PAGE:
EEG reverse-correlation techniques have revealed that visual information processing entails a ∼10-Hz (alpha) occipital response that reverberates sensory inputs up to 1 s. However, the spatial distribution of these perceptual echoes remains unknown: are they synchronized across the brain, or do they propagate like a traveling wave? Here, in two experiments with varying stimulus locations, we demonstrate the systematic phase propagation of perceptual echoes. A single stimulation in the upper visual field produced an "echo traveling wave" propagating from posterior to frontal sensors. The simultaneous presentation of two independent stimuli in separate visual hemifields produced two superimposed traveling waves propagating in opposite directions. Strikingly, in each sensor, the phase of the two echoes differed, with a phase advance for the contralateral stimulus. Thus, alpha traveling waves sweep across the human brain, encoding stimulus position in the phase domain, in line with the 70-year-old "cortical scanning" hypothesis (Pitts and McCulloch, 1947).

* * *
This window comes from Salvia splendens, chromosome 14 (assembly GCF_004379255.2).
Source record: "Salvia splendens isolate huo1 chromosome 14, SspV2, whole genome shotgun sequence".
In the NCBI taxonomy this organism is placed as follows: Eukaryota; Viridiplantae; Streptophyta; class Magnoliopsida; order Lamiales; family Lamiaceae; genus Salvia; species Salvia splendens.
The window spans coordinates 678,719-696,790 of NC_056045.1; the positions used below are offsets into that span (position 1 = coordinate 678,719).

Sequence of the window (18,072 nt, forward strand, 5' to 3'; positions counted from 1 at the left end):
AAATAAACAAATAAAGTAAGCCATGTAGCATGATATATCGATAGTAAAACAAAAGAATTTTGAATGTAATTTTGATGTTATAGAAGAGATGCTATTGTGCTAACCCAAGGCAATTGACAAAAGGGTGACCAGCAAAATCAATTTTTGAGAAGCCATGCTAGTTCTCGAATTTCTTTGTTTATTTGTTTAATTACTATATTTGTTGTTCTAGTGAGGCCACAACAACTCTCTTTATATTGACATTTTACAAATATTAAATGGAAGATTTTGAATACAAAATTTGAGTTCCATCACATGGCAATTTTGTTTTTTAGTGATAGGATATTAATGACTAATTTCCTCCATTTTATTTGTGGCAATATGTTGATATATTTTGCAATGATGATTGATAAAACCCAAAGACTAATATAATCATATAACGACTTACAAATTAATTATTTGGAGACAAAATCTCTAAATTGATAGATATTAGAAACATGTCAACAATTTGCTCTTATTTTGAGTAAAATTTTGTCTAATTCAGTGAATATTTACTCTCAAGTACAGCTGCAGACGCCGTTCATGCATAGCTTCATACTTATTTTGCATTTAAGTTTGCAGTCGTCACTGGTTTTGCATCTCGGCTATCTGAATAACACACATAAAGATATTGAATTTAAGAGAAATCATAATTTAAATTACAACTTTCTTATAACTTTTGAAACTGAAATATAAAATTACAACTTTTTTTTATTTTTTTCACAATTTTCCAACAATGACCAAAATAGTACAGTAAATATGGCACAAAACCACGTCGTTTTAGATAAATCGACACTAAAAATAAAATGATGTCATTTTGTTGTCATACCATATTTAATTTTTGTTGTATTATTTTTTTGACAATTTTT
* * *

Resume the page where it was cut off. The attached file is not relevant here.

Keywords: EEG; alpha rhythm; impulse response function; perceptual cycles; traveling wave; visual evoked potentials.
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